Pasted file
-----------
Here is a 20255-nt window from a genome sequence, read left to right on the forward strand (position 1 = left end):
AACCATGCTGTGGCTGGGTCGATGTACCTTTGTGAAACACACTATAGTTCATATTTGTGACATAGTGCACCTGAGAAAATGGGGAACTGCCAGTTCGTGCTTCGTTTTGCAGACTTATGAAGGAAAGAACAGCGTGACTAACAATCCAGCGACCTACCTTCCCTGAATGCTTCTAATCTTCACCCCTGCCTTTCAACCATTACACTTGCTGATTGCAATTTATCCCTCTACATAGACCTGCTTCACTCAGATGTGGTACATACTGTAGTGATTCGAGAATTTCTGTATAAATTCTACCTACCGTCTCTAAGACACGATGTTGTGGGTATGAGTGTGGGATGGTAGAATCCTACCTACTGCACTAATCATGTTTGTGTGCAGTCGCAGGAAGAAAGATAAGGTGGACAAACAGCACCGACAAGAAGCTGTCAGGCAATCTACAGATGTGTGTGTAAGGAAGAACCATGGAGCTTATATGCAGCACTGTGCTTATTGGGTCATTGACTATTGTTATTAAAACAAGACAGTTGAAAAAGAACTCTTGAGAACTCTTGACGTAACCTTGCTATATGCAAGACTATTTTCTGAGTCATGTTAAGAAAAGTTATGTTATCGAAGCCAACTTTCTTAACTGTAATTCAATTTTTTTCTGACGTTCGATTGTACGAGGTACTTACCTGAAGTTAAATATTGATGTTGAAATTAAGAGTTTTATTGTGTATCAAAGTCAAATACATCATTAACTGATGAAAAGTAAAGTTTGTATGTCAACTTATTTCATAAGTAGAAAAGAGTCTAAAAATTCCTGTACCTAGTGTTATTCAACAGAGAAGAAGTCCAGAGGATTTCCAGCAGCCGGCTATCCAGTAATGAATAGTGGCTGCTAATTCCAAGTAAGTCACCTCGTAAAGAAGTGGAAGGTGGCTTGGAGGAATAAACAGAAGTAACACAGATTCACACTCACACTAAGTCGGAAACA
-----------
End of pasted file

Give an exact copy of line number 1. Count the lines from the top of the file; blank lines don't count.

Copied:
Here is a 20255-nt window from a genome sequence, read left to right on the forward strand (position 1 = left end):